The first friendly face we see is Eastern region MEP Tom Wise.

He has to pop intothe Parliament. With bright lights and blue decor it looks like a set from an alien council in Star Trek.

It is empty as we creep in, Tom has a toy baboon under his armand mischievous grin.

Silly question,but why the baboon? “My local car dealership gives a baboon away when you buy acar and the ba-boonis supposed to go wherever the car goes,” he calmly explains.

So my first taste of the European Parliament is monkeying about taking a picture of a toy baboon in the president of the EU Commission’s seat.

Then a group of Italians spot us,the look on their faces says it all, ‘mad baboons and Englishmen go out in the midday sun’.

“We are definitely anti-establishment,” Mike explains. I agree, I cannot see Tony Blair playing with cuddly primates on the dispatch box.

UKIPmadeits politicalbreakthrough last year, capturing a major slice of the vote in the European elections– a flirtation with Robert Kilroy-Silk ensured the party captured the headlines.

The British electorate certainly appreciates irony because they send UKIP to the place where they donot want to be but not to Westminster where the decision could be made to withdraw from the EU.

Mikeis the deputy leader of the party and introduces me to the leader Roger Knapman, parliament leader NigelFar-age and fellow MEP Graham Booth.

As we sipped beer in the subsidised canteen it dawned on me between the four of them they represented half of Britain,over 20 million people and had polled over two million votes.

Mike hasa mandate of 236,000,more than ten times that of PerryBarr MP Khalid Mahmood. So after a year in the EU what has UKIP achieved?

“The French no and the Dutch no happened because of UKIP being in the parliament,” Nigel Farage proudly brags.

“We gave people the inspiration in their own countries to say this EU dream is fast becoming a nightmare because of incompetence.”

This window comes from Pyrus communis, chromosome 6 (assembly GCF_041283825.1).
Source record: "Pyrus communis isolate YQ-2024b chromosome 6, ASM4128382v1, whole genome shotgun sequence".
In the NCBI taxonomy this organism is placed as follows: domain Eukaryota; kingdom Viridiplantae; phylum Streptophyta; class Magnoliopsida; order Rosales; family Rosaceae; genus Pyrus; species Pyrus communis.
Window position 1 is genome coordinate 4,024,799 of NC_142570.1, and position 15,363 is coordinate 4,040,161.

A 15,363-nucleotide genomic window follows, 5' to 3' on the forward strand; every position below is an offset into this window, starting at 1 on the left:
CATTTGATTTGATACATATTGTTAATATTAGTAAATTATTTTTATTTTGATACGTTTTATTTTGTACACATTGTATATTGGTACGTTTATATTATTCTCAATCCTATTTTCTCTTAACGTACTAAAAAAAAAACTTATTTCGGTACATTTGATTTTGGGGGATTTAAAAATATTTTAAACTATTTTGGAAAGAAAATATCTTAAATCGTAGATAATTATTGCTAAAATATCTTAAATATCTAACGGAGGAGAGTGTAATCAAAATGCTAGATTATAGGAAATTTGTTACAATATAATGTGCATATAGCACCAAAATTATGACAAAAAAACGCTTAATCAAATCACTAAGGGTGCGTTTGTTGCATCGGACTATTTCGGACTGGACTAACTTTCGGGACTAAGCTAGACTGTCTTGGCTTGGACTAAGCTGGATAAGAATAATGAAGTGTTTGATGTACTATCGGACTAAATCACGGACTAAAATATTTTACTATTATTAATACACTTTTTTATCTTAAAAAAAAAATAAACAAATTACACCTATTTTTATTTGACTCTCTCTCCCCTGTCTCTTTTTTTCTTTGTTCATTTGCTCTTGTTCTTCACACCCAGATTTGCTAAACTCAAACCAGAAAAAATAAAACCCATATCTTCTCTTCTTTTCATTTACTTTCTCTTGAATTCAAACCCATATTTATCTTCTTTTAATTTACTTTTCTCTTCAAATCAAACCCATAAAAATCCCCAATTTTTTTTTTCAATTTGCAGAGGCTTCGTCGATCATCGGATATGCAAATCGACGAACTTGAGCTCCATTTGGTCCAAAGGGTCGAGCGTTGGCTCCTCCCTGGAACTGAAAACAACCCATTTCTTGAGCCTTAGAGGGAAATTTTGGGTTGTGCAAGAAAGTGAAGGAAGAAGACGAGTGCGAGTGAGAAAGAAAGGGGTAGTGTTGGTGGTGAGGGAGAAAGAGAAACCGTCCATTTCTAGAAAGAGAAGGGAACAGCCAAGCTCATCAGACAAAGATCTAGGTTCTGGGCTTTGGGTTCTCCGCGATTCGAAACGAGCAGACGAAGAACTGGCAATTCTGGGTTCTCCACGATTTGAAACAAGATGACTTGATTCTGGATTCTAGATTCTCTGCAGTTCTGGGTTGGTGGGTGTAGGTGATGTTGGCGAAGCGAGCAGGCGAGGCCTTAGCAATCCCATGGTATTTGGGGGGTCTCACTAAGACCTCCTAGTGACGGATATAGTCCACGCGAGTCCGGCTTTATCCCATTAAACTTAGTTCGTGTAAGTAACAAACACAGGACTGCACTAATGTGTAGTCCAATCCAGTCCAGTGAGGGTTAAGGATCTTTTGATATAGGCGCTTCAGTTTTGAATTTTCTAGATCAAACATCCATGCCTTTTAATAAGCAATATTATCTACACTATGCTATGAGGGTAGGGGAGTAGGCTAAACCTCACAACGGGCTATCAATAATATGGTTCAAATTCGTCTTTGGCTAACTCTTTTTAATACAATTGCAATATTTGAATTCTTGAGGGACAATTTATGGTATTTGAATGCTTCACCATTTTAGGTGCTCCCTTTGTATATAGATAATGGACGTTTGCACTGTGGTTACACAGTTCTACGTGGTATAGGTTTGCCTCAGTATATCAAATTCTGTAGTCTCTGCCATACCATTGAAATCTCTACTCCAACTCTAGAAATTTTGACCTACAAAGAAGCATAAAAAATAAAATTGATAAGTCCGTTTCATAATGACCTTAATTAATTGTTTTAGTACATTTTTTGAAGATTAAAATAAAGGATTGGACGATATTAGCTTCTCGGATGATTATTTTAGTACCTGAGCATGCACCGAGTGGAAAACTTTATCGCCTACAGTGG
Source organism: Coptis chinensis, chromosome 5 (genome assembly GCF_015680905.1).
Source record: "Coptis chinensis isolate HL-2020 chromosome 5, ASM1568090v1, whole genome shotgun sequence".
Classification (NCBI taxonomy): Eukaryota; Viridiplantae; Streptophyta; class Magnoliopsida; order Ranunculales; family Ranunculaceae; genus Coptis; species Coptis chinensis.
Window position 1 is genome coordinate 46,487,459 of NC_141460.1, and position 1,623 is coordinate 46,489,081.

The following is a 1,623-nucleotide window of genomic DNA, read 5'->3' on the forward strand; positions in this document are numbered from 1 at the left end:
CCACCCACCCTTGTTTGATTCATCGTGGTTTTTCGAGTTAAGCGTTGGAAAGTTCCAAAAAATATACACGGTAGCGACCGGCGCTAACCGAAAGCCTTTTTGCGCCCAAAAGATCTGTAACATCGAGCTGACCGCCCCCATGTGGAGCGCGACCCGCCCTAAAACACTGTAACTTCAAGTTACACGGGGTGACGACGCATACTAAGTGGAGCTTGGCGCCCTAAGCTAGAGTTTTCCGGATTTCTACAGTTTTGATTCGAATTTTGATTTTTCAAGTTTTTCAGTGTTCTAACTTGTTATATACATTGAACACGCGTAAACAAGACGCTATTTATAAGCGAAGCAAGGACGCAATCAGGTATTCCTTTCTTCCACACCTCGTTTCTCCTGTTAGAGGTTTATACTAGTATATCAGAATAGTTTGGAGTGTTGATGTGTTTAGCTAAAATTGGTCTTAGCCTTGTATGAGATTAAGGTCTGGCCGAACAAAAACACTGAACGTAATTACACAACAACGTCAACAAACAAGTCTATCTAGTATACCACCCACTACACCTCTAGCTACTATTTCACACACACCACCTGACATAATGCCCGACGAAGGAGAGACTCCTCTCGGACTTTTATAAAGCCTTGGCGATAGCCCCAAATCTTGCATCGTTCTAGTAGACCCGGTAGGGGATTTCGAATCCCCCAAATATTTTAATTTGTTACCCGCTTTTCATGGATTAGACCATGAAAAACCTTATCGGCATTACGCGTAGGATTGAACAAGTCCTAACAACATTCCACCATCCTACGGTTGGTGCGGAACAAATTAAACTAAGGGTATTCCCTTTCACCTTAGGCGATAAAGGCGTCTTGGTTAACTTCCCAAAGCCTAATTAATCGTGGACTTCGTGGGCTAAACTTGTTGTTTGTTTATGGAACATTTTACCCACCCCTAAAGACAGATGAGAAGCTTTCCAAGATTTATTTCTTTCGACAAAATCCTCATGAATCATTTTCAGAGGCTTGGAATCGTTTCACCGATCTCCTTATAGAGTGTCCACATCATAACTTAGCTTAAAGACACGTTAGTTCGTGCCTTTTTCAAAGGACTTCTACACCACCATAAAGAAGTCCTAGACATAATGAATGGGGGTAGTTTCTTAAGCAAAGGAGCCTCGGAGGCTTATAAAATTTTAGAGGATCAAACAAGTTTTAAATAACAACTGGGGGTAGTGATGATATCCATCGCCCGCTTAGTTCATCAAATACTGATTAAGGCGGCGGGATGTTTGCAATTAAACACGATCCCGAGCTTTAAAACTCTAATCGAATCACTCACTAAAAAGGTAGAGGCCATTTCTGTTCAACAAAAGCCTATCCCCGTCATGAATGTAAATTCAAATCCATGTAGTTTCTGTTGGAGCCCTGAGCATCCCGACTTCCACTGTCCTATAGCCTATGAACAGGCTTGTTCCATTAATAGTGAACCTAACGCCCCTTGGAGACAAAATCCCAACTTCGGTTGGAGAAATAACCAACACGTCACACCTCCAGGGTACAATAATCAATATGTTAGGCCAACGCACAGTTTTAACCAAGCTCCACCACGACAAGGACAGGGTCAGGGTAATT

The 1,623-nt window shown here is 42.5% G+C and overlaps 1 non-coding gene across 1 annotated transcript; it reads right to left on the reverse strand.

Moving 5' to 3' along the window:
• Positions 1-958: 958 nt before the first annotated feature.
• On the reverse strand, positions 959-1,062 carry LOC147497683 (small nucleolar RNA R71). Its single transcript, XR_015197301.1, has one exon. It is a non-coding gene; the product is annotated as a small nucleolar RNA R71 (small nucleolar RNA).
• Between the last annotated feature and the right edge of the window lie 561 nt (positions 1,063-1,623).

Within a year UKIP have made a lot of European friends,they have set up the Independence and Democracy group, the fourth biggest in the Parliament attracting Dutch,French, Polish and Czech MEPs.

Under the leadership of Nigel Farage, smooth, suave and slightly reminiscent of Charlie Frere from the drama Howard’s Way ,UKIP is according to Mike ‘scaring the EU to death’.

From uncovering special gifts to the European President to showing how African fisherman are being put out of business because of European sub-sidies, UKIP are now part of the

European Union, albeit through militarism – the voting is regimental.

“Yes, No,Undecided,”shouts the compere, err I mean speaker because the votes come and go sofast it was like watching bingo.

A woman with a shock of blonde hair makes anoise, storms across the parliament and unfurls anItalianflag then throws it overan MEP. Madam Mussolini is annoyed again. ‘This is EU politics at its best’a researcher tells me with a smile.

Mike is lobbied by different groups, on Wednesday it was the turn of the biometric glasses brigade who complain that 8,000 motorists will be outlawed.

Mike is on the Transport Committee so he promises to insert an amendment to help motorists who use the special glasses.

Though he scoffs atthe parliament Mike does have power. An amendment here and challenge there can help vulnerable groups across the continent.

In 24 hours two very different moments showed the riotous yet bonding nature of the EU.

When the result of the Olympics vote was announced therewas jeering,boo-ing and goading from French and British MEPs, reminiscent of Westminster ya boo politics. It was certainly a good day to be in France on Wednesday but less than 24 hours later the close ties of a Europe without war were demonstrated when the minute’s silence was perfectly observed for the bombings in London.

MEPs embraced Englishmen in a show of solidarity between political foes and friends.

But on Friday morning, the parliament is a very different place – deserted except for a trickle of MEPs signing in then out.

UKIP are enjoying their European adventure, they are not trying to wreck it as the now departed Kilroy-Silkprom-ised, they just want the UK out.

It isa wonderfully British party, full of well meaning eccentrics. They will always facean uphill battle against Labour, Conservatives and the Liberals but UKIP can only be good for European democracy if they keep asking hard questions.

After another nasty journey wear-rived back at Luton airport in the early hours of Saturday morning,and walked through a gate marked UK and EU.

“That’s the bloody trouble withthe EU you have got no choice whether you’re in it or not,” joked Mike, knock-ing the European nail perfectly on the head.